“It’d never work,” he said. “I mean, she’s a female and you’re a, well, you’re a – ” He paused. “Well, whatever you are, you’re of the wooden persuasion. It’d never work. People would talk.”

More Eris Guilt and Disc Quotes

Unfortunate topic continued from “Rincewind’s sex life or lack thereof” and “Better Than Sex”

I’m just trying to piece together Rincewind’s past, k?

(If I post any of my OWN writing, it’s going on LiveJournal.)

(Oh my God, I’m going to do it, aren’t I? Just out of an old compulsion.)

So anyway, I discovered that many people wrote a lot of weird ‘fic about Sam Vimes.

Let me say something about Sam Vimes:

I was never quite sure about how I felt about Sam Vimes. He is my FAVORITE Discworld character. He is at the top; I love him to pieces.

I’m not sure if I want him to be my lover, or my father. Sometimes when I’m reading one of the Watch books, I swing both ways. He makes me very proud of the police, as a profession, and I then became very ashamed that my own grandfather’s life as a policeman didn’t fill me with the same pride!

Granted, I only started to get to know my grandfather once he’d retired from the force. But then again, he also had this thing very different from Vimes: It was a long time ago, but he said that for a while he turned a blind eye to police brutality. One thing I really appreciate about Sam Vimes is his strong moral/ethical compass. He can’t bear to see a position of power abused. It’s why he and Vetinari have so much friction. (Then again, Vimes recognizes Vetinari as being a fair man himself, in a way, because he is nothing like Snapcase. Vetinari also ensures the peace is kept – it’s why he enforces such strict rules on all the city guilds – partly by allowing Vimes to go so out of his way to seek justice. Or by using reverse psychology to nudge Vimes into seeking it.)

I think the only time Vimes ever committed some kind of act of violence he would normally abhor was when he was in berserker mode down underneath Koom Valley, and he was shouting out “Where’s my Cow?” and striking down those dwarves. But then again, it was a kill or be killed situation. Vimes is of the attitude that the only way to have a just (a just) police force is to follow the rules: you strike back when you have to, and if you can help it, you don’t use deadly force. For example, he won’t abide torture. One scene I can call to mind is when they trick this guy they’ve arrested into thinking someone’s being tortured in the next room. I think they only used bottles of beer? I forget.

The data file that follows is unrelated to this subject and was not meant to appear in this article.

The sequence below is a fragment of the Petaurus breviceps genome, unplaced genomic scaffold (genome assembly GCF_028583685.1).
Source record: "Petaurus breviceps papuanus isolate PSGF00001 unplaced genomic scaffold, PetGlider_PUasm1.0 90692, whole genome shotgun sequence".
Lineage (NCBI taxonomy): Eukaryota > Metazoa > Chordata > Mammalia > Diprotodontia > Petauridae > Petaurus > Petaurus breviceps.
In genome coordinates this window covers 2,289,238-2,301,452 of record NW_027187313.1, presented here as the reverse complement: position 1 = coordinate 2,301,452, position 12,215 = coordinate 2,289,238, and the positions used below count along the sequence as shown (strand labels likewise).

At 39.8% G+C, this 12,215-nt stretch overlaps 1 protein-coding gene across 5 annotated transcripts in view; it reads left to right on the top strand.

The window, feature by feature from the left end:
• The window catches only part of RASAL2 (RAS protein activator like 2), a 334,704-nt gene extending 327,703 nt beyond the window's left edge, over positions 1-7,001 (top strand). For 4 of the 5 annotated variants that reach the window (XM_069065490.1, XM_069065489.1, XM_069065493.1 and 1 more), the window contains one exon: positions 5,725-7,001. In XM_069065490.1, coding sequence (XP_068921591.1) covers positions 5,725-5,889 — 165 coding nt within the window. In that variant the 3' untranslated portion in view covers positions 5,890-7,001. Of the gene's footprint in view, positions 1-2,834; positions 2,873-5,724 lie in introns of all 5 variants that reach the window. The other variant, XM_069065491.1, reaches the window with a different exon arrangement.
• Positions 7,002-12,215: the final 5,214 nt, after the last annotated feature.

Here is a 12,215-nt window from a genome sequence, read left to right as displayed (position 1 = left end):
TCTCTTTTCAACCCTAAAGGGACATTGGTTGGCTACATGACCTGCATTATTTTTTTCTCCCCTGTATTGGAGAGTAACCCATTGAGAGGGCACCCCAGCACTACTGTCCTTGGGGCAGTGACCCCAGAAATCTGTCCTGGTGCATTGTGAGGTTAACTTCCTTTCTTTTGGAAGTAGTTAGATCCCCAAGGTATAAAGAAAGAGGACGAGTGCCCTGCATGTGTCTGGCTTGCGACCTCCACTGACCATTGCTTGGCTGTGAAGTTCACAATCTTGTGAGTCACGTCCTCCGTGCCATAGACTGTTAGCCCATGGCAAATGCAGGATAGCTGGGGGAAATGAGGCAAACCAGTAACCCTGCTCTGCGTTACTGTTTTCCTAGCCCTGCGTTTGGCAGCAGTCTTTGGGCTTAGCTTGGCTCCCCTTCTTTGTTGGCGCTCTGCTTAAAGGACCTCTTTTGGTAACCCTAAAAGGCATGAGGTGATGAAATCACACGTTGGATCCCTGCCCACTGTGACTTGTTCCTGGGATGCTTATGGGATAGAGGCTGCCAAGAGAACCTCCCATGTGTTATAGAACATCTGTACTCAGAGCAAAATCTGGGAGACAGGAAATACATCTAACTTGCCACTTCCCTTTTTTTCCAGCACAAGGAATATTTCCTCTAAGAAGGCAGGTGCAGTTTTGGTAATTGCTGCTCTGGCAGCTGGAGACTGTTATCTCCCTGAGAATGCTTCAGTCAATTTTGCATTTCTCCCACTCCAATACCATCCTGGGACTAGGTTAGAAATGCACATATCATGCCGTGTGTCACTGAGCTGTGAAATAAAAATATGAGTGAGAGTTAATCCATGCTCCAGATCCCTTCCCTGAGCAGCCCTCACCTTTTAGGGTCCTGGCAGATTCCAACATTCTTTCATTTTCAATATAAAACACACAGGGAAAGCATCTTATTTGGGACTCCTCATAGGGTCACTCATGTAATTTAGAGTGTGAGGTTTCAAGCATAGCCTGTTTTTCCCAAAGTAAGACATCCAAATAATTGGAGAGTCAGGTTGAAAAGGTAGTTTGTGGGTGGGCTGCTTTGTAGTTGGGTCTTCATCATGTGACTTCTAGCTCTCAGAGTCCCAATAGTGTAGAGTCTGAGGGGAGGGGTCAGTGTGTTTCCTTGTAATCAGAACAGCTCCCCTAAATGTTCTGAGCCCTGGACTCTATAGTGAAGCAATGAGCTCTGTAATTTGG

I’ve been re-reading the books one by one again, as I do every so often since that fateful day the girl who lived next door to me my sophomore year of college handed me her copy of The Color of Magic. She let me borrow all the Discworld books she had (and Good Omens, too), and then I started buying my own. Rincewind became my favorite at first, and then he was surpassed by Granny Weatherwax, and then they were both evicted by Sam Vimes.

People wrote a lot of porny fanfiction about Sam Vimes. I read one, about his canon relationship with his wife Sybil. I read another one that was, like, PG, but paired him up with Angua, which is okay, because it was an AU, but still kinda weird.

There is a TON of Vetinari/Vimes slash out there, which considering their complicated relationship, you gotta expect. But I haven’t read any of it (yet).

So it’s not totally weird. Inappropriately porny Discworld fanfiction exists – respect, copyright or quality be damned. It just does.

I’m not sure why the plot bunnies even hopped into my garden. What was I even doing, to remember that quote from The Light Fantastic? I don’t really remember now, and it was only a few days ago. (!!)

I started reading Sourcery because I just read all the Witch books again and wanted some Rincewind (not that way!) but wasn’t feeling Color of Magic.

And then I came to another clue about his past, which is dumb, because it stands to reason that every man can look back on his youth and remember, “Oh yeah, I boned chicks. How could that have been so long ago?”

I am almost positive he was never in love, though. As annoyed by Conina and Nijel anyone would be, the narrator makes one very telling comment…

Continue reading